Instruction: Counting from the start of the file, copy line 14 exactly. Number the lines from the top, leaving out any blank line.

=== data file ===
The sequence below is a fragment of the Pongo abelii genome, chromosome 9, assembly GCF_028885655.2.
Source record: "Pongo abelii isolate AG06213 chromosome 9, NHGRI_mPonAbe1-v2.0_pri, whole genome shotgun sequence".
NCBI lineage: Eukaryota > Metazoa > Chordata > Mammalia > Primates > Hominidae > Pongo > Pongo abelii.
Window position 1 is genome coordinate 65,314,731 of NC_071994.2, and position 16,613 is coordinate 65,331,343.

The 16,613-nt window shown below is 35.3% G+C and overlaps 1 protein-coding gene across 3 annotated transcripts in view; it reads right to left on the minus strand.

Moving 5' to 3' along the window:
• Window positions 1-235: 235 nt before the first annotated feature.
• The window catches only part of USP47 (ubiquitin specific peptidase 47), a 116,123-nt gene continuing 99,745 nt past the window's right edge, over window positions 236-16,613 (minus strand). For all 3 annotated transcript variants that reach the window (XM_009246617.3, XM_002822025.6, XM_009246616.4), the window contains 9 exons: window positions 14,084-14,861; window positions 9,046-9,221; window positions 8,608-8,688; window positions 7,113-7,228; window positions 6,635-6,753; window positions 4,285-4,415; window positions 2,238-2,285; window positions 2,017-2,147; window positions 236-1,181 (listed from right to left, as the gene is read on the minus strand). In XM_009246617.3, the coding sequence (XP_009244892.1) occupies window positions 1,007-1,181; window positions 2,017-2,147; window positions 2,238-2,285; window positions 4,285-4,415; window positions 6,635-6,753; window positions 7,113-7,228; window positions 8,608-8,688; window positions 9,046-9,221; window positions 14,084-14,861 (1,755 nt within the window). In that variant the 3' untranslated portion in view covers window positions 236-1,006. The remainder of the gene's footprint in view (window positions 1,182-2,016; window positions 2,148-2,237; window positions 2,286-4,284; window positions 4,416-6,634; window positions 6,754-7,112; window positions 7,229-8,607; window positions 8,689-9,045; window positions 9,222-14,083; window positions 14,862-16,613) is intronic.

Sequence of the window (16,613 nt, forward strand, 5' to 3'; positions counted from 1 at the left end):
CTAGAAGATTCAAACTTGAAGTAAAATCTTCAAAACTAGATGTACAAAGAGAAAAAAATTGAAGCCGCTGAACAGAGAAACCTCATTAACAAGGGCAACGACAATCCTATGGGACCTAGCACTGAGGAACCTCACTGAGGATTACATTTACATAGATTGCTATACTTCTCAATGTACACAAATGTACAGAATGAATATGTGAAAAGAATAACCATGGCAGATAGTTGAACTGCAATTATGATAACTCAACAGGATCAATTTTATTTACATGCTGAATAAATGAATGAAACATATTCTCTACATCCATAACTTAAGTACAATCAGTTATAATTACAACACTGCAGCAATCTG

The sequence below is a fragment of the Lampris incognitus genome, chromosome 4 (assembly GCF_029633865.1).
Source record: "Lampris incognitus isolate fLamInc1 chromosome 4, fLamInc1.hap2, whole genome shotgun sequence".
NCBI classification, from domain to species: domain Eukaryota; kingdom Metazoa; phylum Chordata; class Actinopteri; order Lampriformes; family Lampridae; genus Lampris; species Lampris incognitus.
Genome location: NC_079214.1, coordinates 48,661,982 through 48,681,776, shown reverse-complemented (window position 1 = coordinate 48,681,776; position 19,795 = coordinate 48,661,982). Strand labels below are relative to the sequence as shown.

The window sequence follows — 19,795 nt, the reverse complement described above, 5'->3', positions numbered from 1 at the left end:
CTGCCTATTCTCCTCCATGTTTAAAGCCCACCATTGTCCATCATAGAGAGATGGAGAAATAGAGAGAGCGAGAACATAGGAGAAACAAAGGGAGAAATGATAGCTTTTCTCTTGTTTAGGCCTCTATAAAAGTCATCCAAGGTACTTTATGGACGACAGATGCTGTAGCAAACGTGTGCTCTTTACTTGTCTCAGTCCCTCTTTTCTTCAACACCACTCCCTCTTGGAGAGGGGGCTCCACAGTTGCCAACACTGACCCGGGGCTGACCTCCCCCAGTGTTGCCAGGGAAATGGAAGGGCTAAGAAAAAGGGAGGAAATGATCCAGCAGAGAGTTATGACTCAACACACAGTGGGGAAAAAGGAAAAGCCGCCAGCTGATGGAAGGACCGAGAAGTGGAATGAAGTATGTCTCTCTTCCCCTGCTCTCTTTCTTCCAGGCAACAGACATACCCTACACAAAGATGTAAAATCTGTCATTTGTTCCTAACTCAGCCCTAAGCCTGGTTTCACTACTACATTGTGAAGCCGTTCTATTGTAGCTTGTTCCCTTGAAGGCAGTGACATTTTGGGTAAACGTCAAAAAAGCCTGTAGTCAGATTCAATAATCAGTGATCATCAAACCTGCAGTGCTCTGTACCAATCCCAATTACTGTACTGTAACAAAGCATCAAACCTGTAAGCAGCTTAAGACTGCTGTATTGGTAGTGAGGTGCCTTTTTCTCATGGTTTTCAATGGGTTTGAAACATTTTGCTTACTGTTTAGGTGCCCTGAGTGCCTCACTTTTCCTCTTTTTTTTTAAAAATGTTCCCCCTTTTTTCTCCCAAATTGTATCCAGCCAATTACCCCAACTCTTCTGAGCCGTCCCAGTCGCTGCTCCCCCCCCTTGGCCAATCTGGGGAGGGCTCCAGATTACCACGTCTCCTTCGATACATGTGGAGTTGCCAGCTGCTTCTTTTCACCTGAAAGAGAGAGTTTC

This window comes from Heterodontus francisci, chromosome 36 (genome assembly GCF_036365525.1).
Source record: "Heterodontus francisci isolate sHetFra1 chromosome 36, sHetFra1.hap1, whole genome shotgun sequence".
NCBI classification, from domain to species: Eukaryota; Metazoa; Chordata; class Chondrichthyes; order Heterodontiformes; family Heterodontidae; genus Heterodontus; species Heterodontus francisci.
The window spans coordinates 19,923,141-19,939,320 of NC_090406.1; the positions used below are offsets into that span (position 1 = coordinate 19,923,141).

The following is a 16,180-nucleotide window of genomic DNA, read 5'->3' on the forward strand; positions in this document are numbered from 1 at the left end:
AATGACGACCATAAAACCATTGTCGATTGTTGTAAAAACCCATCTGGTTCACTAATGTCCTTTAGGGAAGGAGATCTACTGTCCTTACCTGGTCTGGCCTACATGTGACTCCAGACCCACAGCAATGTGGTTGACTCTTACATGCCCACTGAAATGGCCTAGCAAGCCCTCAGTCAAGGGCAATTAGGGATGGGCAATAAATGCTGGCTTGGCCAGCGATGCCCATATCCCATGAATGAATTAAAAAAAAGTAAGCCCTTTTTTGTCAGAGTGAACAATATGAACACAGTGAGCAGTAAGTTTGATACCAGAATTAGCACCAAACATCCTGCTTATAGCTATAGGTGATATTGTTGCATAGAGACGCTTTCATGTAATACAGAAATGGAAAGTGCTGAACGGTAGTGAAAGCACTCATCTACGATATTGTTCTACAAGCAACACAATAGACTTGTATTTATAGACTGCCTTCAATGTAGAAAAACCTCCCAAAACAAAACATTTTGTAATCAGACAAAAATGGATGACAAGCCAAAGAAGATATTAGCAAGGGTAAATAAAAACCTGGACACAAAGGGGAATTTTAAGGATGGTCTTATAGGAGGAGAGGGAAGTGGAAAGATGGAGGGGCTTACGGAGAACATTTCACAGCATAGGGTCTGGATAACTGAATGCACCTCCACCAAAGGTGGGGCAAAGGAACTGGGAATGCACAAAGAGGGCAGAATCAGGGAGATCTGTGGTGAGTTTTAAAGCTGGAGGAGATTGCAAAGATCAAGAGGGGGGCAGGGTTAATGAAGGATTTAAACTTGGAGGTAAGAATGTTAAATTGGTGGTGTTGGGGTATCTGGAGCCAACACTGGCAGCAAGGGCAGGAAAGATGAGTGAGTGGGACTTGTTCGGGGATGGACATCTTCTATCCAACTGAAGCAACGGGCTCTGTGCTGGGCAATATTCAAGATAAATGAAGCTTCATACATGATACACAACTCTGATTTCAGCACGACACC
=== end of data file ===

Genome location: NC_079214.1, coordinates 48,661,982 through 48,681,776, shown reverse-complemented (window position 1 = coordinate 48,681,776; position 19,795 = coordinate 48,661,982). Strand labels below are relative to the sequence as shown.